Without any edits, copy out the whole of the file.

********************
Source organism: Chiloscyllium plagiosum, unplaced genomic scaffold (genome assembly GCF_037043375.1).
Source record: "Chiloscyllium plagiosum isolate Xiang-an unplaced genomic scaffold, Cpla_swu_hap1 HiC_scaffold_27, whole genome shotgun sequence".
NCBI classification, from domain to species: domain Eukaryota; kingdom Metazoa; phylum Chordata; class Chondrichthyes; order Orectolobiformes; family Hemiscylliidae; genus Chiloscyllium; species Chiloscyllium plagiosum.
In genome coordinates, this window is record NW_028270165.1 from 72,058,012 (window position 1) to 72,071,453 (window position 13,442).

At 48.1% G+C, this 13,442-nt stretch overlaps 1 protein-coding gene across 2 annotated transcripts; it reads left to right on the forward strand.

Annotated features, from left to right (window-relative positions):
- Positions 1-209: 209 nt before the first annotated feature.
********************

Source organism: Chiloscyllium plagiosum, unplaced genomic scaffold (genome assembly GCF_037043375.1).
Source record: "Chiloscyllium plagiosum isolate Xiang-an unplaced genomic scaffold, Cpla_swu_hap1 HiC_scaffold_27, whole genome shotgun sequence".
NCBI classification, from domain to species: domain Eukaryota; kingdom Metazoa; phylum Chordata; class Chondrichthyes; order Orectolobiformes; family Hemiscylliidae; genus Chiloscyllium; species Chiloscyllium plagiosum.
In genome coordinates, this window is record NW_028270165.1 from 72,058,012 (window position 1) to 72,071,453 (window position 13,442).

At 48.1% G+C, this 13,442-nt stretch overlaps 1 protein-coding gene across 2 annotated transcripts; it reads left to right on the forward strand.

Annotated features, from left to right (window-relative positions):
- Positions 1-209: 209 nt before the first annotated feature.